Then she sprinkled on 1 to 2 Tablespoons of chopped basil. Next, she sprinkled 1/4 cup of grated Parmesan cheese evenly over sauce, followed by 1 1/4 cups of shredded mozzarella.
She carefully slid the reusable parchment with pizza onto a pizza peel.
Then she slid the pizza on the reusable parchment from the peel onto the stone and baked it until the crust was well browned and the cheese was bubbly and beginning to brown. This took about 8 minutes.
She carefully removed pizza onto the pizza peel, and placed it on wire rack for 5 minutes before slicing and serving. She repeated this with the remaining ingredients.
The result was three incredibly tasty thin crust pizzas. Yum!
If you’re looking to try a different kind of pizza check out my CPK Rosemary Chicken and Potato Pizza.
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Thin-Crust Pizza (adapted from America's Test Kitchen recipe)
- 3 cups (16 1/2 ounces) bread flour
- 2 Tablespoons sugar
- 1/2 teaspoon instant or rapid-rise yeast
- 1 1/3 cups ice water 10 1/2 ounces
- 1 Tablespoon vegetable oil plus more for work surface
- 11/2 teaspoons table salt
- 28 ounce can whole peeled tomatoes, drained and liquid discarded
- 1 Tablespoon extra-virgin olive oil
- 1 teaspoon red or white wine vinegar
- 2 medium garlic cloves minced or pressed through garlic press (about 2 teaspoons)
- 1/4 teaspoon table salt
- 1 teaspoon dried oregano
- 1/4 teaspoon freshly ground black pepper
- 3 ounces freshly grated Parmesan Cheese
- 16 ounces whole milk mozzarella cheese shredded
- Chopped fresh basil
- In a food processor fitted with metal blade, process flour, sugar, and yeast until combined, about 5 seconds. With machine running, slowly add water through the feed tube; process until dough is just combined and no dry flour remains, about 10 seconds. Let dough stand 10 minutes.
- Add oil and salt to dough and process until dough forms satiny, sticky ball that clears sides of work bowl, 30 to 60 seconds.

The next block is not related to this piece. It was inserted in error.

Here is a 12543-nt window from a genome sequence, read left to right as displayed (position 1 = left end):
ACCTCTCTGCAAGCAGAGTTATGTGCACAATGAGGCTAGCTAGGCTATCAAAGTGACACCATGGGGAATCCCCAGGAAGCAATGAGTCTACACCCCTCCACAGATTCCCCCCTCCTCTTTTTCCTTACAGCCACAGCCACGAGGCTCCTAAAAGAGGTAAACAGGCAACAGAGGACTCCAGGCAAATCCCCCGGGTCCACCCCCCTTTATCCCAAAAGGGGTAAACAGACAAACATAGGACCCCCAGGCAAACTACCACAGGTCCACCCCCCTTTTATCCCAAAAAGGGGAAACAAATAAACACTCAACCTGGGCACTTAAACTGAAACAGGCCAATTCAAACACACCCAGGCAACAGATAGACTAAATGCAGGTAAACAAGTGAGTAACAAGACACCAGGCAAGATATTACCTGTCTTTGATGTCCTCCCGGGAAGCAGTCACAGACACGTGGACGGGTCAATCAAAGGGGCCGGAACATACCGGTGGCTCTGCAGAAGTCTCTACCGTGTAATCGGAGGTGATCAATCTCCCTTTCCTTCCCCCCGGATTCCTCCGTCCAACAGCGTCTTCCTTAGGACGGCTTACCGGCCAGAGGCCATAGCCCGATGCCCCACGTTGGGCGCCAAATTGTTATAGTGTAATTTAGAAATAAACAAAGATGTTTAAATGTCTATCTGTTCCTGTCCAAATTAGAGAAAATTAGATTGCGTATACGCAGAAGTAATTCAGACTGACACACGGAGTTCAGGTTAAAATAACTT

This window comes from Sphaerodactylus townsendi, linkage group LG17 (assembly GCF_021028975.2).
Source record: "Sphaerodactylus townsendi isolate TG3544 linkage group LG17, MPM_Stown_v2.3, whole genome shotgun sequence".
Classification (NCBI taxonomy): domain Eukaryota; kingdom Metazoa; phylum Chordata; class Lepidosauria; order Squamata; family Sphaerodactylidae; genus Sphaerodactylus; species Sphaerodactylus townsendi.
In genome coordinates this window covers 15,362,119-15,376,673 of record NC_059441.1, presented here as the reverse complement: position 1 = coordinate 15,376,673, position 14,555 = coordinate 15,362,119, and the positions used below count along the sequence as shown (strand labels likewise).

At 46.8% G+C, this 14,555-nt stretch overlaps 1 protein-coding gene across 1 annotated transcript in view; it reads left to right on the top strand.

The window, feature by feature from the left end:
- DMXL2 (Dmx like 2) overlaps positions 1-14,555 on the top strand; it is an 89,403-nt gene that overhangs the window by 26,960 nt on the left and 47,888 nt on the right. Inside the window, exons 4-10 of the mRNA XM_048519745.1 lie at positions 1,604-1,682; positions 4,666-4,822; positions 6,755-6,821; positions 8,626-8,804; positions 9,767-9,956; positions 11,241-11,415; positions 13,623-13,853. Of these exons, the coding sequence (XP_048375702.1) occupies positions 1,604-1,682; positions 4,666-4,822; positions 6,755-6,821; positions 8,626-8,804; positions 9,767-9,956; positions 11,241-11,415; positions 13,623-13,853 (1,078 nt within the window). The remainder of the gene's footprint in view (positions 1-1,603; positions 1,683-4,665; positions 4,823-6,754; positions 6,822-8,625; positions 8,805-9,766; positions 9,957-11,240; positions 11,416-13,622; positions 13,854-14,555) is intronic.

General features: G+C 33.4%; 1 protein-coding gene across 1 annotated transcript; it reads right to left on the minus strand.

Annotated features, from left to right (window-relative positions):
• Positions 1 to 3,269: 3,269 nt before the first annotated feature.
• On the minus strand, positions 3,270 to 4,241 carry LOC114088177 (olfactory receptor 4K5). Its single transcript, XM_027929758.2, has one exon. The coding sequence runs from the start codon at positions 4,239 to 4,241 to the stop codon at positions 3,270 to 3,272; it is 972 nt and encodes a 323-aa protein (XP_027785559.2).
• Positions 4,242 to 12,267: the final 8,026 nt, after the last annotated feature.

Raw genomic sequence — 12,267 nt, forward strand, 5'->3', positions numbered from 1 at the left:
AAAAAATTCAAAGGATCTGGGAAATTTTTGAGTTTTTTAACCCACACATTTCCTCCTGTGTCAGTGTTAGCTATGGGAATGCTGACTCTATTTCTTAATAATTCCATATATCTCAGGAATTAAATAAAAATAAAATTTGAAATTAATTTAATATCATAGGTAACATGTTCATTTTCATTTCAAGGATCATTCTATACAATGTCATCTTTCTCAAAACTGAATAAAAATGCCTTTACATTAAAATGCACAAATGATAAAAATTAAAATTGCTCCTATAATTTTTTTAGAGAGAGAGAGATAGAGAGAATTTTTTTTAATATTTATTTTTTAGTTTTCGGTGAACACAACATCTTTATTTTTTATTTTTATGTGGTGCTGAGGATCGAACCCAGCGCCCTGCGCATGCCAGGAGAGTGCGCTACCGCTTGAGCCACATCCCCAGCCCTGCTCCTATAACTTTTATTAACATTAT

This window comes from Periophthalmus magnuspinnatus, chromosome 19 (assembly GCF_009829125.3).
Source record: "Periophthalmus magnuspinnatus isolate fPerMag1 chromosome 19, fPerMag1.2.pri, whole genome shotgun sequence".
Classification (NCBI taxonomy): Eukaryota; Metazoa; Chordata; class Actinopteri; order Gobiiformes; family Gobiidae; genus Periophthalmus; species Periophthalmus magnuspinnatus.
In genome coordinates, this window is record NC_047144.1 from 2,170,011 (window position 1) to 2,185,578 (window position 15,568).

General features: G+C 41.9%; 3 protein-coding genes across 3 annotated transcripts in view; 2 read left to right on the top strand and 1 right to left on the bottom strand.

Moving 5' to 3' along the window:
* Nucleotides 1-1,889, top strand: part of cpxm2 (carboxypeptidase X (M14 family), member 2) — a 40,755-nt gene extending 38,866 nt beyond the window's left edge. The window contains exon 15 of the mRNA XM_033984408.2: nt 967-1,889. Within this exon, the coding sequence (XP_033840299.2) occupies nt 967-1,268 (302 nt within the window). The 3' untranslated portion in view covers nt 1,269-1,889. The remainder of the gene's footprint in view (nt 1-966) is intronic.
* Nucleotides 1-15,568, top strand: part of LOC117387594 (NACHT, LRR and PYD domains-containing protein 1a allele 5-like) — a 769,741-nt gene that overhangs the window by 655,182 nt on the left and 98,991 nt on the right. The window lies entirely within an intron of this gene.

- Shape the dough into 3 balls approximately 9 ounces each. Lightly oil each ball and place in individual Ziploc sandwich bags. Refrigerate for at least 24 hours and up to 3 days.
- Drain the tomatoes in a wire strainer, removing as many of the seeds as possible. Add the tomatoes and remaining sauce ingredients to the bowl of a food processor fitted with a steel blade. Process until smooth, about 30 seconds. Transfer to medium bowl or container and refrigerate until ready to use.
- One to two hours before making pizza, remove dough from refrigerator and remove from Ziploc bags. Shape each into smooth, tight balls. Place on lightly oiled piece of parchment or waxed paper, spacing them at least 3 inches apart; cover loosely with plastic wrap coated with nonstick cooking spray; let stand until ready to for pizzas.
- One hour before baking the pizza, adjust oven rack to second highest position (rack should be about 4 to 5 inches below broiler), set pizza stone on rack, and heat oven to 450° F.
- Coat one ball of dough generously with flour and place on well-floured piece of parchment paper. Using fingertips, gently flatten into 8-inch disk, leaving 1 inch of outer edge slightly thicker than center. Let rest 10 minutes. Using hands, gently stretch disk into 10-inch round, working along edges and giving disk quarter turns as you stretch. Transfer dough to piece of reusable parchment. Let rest for 10 minutes. Stretch disk into a 12-inch round.
- Using back of spoon or ladle, spread ½ cup tomato sauce in thin layer over surface of dough, leaving ¼-inch border around edge. Sprinkle ¼ cup Parmesan evenly over sauce, followed by 2 cups of mozzarella. Sprinkle on 1 to 2 Tablespoons of chopped basil.
- Carefully slide reusable parchment with pizza onto stone and bake until crust is well browned and cheese is bubbly and beginning to brown, 8 to 10 minutes. Remove pizza and place on wire rack for 5 minutes before slicing and serving. Repeat with remaining pizza ingredients. Yield: Three 12-inch pizzas.